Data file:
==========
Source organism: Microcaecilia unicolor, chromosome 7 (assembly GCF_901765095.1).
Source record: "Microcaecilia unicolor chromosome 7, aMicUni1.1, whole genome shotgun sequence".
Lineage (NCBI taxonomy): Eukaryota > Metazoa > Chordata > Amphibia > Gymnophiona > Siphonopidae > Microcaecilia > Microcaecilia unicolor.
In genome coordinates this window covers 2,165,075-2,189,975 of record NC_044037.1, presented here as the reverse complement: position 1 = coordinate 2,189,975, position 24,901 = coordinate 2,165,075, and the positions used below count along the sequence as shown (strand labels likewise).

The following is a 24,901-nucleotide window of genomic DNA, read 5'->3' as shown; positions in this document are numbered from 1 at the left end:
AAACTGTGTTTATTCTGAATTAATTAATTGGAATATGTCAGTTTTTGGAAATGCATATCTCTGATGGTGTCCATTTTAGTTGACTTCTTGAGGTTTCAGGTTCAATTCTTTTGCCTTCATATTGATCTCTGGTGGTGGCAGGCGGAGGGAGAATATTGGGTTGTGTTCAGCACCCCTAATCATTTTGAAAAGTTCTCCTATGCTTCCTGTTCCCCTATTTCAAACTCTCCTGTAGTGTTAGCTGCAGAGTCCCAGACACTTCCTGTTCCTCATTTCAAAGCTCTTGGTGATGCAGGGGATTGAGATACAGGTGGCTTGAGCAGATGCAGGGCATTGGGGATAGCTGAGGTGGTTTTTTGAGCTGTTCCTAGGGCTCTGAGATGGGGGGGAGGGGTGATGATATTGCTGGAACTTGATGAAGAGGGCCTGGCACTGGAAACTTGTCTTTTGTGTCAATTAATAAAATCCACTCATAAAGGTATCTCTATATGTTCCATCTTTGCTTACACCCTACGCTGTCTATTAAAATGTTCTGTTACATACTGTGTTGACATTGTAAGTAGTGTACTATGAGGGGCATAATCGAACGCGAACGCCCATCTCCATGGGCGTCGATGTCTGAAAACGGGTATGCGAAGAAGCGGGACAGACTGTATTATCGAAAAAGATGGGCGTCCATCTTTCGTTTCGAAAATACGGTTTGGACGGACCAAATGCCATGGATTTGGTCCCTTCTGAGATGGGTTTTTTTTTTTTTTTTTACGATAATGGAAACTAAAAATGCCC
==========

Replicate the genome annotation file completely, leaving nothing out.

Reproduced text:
Source organism: Microcaecilia unicolor, chromosome 7 (assembly GCF_901765095.1).
Source record: "Microcaecilia unicolor chromosome 7, aMicUni1.1, whole genome shotgun sequence".
Lineage (NCBI taxonomy): Eukaryota > Metazoa > Chordata > Amphibia > Gymnophiona > Siphonopidae > Microcaecilia > Microcaecilia unicolor.
In genome coordinates this window covers 2,165,075-2,189,975 of record NC_044037.1, presented here as the reverse complement: position 1 = coordinate 2,189,975, position 24,901 = coordinate 2,165,075, and the positions used below count along the sequence as shown (strand labels likewise).

The following is a 24,901-nucleotide window of genomic DNA, read 5'->3' as shown; positions in this document are numbered from 1 at the left end:
AAACTGTGTTTATTCTGAATTAATTAATTGGAATATGTCAGTTTTTGGAAATGCATATCTCTGATGGTGTCCATTTTAGTTGACTTCTTGAGGTTTCAGGTTCAATTCTTTTGCCTTCATATTGATCTCTGGTGGTGGCAGGCGGAGGGAGAATATTGGGTTGTGTTCAGCACCCCTAATCATTTTGAAAAGTTCTCCTATGCTTCCTGTTCCCCTATTTCAAACTCTCCTGTAGTGTTAGCTGCAGAGTCCCAGACACTTCCTGTTCCTCATTTCAAAGCTCTTGGTGATGCAGGGGATTGAGATACAGGTGGCTTGAGCAGATGCAGGGCATTGGGGATAGCTGAGGTGGTTTTTTGAGCTGTTCCTAGGGCTCTGAGATGGGGGGGAGGGGTGATGATATTGCTGGAACTTGATGAAGAGGGCCTGGCACTGGAAACTTGTCTTTTGTGTCAATTAATAAAATCCACTCATAAAGGTATCTCTATATGTTCCATCTTTGCTTACACCCTACGCTGTCTATTAAAATGTTCTGTTACATACTGTGTTGACATTGTAAGTAGTGTACTATGAGGGGCATAATCGAACGCGAACGCCCATCTCCATGGGCGTCGATGTCTGAAAACGGGTATGCGAAGAAGCGGGACAGACTGTATTATCGAAAAAGATGGGCGTCCATCTTTCGTTTCGAAAATACGGTTTGGACGGACCAAATGCCATGGATTTGGTCCCTTCTGAGATGGGTTTTTTTTTTTTTTTTTACGATAATGGAAACTAAAAATGCCC